The European Union will seek an accord with US Internet search giant
Google as progress has been made in resolving EU anti-trust concerns, EU
Competition Commissioner Joaquin Almunia said Tuesday.
he made the decision after meeting Google head Eric Schmidt in Brussels
as "we have substantially reduced our differences regarding possible
ways to address" EU competition concerns since talks began in July.
the basis of the progress made, I now expect Google to come forward
with a detailed commitment text in January 2013," he said in a
This text will used as the basis to firm up the
measures Google should take which will "then be market-tested, leading
to a possible decision with binding commitments."
The EU listed
four areas of concern regarding Google, chief among them how it can
highlight links with its own search services in specific areas such as
travel or restaurants.
It also has concerns over how Google may
use and display third party content on its search services; the possible
use of exclusivity agreements by the company and restrictions on
allowing advertisers who would want to move their advertising from the
company's AdWords service.
The Commission launched an anti-trust
investigation into allegations that Google had abused its dominant
market position in November 2010.
Tuesday's EU announcement came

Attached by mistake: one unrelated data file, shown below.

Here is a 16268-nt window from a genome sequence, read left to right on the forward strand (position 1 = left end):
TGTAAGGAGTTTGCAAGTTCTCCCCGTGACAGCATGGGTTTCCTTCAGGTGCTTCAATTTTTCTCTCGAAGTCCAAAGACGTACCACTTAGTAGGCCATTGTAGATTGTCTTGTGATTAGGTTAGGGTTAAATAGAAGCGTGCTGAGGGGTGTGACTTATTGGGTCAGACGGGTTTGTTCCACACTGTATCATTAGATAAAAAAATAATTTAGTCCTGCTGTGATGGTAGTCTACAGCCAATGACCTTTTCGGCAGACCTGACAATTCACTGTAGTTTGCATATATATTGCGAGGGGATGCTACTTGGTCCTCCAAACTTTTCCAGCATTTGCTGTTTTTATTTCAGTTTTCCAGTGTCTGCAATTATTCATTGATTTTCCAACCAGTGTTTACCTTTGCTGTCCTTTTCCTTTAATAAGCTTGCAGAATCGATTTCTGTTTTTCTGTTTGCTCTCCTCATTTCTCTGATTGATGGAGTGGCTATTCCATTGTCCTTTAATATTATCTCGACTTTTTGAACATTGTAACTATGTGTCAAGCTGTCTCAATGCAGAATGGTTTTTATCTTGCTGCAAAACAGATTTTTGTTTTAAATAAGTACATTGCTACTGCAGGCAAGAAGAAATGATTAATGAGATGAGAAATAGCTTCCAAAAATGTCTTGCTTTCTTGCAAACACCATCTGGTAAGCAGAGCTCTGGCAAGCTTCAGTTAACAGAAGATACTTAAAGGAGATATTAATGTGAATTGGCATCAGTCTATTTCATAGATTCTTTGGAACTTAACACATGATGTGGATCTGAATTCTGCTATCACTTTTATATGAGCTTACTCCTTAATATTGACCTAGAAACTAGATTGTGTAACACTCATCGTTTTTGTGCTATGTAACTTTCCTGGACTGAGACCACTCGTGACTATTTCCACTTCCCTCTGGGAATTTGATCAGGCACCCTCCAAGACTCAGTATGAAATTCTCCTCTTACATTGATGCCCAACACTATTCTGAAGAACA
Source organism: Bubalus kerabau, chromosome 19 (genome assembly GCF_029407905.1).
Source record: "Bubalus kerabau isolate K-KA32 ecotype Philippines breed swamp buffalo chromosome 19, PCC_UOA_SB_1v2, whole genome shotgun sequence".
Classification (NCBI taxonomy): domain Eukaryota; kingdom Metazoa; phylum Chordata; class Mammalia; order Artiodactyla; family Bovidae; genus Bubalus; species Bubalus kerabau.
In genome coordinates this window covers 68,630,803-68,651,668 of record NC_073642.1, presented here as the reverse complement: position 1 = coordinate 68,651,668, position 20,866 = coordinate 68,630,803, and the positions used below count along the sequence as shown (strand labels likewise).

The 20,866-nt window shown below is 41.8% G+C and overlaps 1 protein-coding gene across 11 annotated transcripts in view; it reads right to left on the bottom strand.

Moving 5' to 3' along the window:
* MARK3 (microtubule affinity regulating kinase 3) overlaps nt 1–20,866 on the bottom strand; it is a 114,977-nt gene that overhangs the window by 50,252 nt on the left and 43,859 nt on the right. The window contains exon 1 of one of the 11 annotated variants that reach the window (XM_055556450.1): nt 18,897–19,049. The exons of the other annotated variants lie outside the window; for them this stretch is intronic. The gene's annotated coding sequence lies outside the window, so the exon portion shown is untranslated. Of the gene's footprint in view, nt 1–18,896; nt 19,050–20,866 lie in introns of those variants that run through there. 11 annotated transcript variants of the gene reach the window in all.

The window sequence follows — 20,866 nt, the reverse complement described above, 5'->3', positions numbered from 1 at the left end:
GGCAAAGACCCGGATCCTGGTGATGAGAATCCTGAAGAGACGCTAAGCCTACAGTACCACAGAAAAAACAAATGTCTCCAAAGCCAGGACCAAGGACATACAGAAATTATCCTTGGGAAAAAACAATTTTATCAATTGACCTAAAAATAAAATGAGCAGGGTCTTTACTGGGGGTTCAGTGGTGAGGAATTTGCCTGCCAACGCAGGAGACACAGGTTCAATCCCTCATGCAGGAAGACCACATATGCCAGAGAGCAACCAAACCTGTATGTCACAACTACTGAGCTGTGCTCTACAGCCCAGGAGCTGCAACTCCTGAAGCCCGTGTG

after reports that US regulators were also likely to conclude a lengthy
anti-trust probe into Google's dominance of Internet searches with a
The Wall Street Journal said Monday that
Google was likely to agree to a settlement with the Federal Trade
Commission that calls for unspecified changes in how it handles search
queries but would stop short of signing a consent decree that could be
enforced by a court.
The Washington Post also reported that a
settlement was likely this week, saying it would fall well short of what
Google's rivals had sought.
The online news site Politico
reported that the FTC did not have the votes to bring an enforcement
action against Google but that the settlement would include new
practices on the use of "snippets" of user reviews from companies such
as Yelp and TripAdvisor, companies which have said Google uses such
content without permission.
Politico said Google will also pledge
to make it easier for advertisers to buy ad space on its search engine
and to move their ad campaigns to competing sites.
Google controls some 70 percent of the Internet search market and the
advertising that goes along with it and may exert even more power in the
mobile sector by controlling the Android operating system used on
two-thirds of smartphones.
Google has been accused of "scraping"
content from other services like travel and restaurant reviews while
keeping consumers on its own sites.
It is also under fire for
allegedly promoting its own services including travel, restaurant
reviews and YouTube videos in its search results.